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Title: X-Ray Diffraction of Slag-Based Sodium Salt Waste Forms - 15513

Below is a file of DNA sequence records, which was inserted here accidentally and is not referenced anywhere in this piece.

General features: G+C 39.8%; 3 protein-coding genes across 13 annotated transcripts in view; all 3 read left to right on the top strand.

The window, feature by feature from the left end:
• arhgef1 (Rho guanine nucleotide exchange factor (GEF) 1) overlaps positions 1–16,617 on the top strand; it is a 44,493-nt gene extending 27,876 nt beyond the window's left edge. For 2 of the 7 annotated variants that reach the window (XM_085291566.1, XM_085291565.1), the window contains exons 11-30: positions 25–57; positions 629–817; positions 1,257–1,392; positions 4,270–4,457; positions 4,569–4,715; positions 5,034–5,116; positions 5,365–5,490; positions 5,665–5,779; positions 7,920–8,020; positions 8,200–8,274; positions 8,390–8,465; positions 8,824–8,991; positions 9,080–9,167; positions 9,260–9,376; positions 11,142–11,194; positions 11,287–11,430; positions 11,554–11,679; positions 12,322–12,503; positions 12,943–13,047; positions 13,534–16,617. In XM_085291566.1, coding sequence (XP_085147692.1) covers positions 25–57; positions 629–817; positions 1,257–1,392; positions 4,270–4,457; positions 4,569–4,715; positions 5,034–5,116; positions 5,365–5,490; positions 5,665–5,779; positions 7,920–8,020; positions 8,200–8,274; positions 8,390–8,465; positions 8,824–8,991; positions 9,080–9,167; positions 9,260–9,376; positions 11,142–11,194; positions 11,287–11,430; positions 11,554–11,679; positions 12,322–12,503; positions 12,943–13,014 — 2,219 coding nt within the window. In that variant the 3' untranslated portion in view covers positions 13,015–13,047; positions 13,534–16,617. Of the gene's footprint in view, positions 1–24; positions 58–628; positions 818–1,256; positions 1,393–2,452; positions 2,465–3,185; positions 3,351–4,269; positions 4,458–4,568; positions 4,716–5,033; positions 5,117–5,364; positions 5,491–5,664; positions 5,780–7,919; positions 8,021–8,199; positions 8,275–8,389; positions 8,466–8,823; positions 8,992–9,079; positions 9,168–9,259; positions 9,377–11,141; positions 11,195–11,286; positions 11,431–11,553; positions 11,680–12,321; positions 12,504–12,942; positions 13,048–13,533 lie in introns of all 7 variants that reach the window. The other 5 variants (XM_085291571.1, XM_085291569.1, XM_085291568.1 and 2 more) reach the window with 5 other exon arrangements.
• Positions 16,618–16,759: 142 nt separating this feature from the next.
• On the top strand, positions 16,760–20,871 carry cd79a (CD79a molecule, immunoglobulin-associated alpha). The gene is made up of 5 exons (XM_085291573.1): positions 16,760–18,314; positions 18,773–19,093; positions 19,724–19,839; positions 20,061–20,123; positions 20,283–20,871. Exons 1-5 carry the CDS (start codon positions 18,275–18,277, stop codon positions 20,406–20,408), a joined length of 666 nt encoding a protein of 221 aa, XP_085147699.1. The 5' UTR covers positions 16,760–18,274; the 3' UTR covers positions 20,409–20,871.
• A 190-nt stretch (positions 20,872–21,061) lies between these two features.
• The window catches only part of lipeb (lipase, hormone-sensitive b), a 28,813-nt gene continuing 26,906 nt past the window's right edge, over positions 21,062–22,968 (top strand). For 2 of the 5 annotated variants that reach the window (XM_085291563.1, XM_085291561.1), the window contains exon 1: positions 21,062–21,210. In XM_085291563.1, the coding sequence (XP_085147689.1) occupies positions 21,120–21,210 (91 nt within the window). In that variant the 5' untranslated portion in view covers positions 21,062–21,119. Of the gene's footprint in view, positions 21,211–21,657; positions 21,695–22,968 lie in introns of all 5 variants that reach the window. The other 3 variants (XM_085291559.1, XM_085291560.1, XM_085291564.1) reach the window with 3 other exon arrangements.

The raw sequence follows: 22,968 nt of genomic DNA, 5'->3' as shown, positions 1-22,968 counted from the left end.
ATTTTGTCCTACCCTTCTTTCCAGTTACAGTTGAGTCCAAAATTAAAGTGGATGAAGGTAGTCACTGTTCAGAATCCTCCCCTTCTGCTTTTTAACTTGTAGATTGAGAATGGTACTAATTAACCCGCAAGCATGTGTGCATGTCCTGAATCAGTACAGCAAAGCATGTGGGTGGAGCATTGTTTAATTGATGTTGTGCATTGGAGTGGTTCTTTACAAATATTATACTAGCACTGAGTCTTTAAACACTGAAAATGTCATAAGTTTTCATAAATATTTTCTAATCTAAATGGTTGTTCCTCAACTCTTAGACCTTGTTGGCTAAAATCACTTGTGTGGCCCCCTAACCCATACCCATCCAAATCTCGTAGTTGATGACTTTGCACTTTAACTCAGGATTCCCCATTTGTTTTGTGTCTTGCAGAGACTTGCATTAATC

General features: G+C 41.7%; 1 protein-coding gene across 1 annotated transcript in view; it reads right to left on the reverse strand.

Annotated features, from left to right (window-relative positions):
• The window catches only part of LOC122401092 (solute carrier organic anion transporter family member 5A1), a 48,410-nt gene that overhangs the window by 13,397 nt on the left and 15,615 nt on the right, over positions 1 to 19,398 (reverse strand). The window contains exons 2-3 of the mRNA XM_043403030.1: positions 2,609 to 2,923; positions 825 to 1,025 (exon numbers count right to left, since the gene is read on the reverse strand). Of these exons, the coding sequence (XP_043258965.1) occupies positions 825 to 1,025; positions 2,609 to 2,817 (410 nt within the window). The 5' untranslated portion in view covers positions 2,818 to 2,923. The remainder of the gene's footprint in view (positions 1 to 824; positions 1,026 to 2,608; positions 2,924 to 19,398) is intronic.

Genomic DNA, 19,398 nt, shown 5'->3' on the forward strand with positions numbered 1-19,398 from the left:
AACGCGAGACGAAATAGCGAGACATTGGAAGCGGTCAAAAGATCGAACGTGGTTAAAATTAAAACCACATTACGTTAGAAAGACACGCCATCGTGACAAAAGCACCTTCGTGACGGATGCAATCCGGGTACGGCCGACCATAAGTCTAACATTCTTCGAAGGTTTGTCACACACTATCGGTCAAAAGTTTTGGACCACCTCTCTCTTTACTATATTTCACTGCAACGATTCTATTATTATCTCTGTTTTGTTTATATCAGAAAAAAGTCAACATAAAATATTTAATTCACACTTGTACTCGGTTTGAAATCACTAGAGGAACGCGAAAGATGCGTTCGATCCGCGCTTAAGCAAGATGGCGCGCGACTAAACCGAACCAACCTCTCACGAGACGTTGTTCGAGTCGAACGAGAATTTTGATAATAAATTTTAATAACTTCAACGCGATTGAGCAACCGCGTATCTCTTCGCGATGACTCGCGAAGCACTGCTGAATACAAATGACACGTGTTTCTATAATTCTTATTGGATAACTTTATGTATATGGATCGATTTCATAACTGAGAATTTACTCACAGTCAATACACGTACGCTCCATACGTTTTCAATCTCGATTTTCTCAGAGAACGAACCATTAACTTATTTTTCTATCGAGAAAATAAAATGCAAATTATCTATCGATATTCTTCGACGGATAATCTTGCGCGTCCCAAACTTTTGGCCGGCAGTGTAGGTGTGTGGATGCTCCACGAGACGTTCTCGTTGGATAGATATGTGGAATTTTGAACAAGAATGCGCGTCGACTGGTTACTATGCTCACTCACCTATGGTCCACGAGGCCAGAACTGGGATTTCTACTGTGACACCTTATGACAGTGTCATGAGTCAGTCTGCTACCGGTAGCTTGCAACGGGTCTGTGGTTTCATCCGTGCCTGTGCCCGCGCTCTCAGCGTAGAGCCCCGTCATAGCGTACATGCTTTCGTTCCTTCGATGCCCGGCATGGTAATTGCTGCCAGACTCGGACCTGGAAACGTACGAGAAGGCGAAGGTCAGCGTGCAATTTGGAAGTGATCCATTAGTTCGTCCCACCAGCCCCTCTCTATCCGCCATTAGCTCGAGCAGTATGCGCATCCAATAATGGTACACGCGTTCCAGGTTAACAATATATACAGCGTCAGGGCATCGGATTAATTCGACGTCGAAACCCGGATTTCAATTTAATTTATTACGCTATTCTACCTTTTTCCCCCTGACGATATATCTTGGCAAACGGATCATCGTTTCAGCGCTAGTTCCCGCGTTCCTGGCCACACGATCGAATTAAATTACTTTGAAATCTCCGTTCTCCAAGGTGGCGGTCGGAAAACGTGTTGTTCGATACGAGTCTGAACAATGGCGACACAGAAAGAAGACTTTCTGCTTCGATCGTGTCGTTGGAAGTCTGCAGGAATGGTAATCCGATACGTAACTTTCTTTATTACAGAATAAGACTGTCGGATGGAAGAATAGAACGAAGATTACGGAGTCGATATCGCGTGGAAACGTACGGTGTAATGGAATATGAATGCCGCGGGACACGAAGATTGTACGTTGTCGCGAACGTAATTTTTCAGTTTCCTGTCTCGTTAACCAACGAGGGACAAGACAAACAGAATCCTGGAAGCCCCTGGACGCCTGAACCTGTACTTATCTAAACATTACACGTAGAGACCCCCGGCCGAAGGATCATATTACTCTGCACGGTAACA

Abstract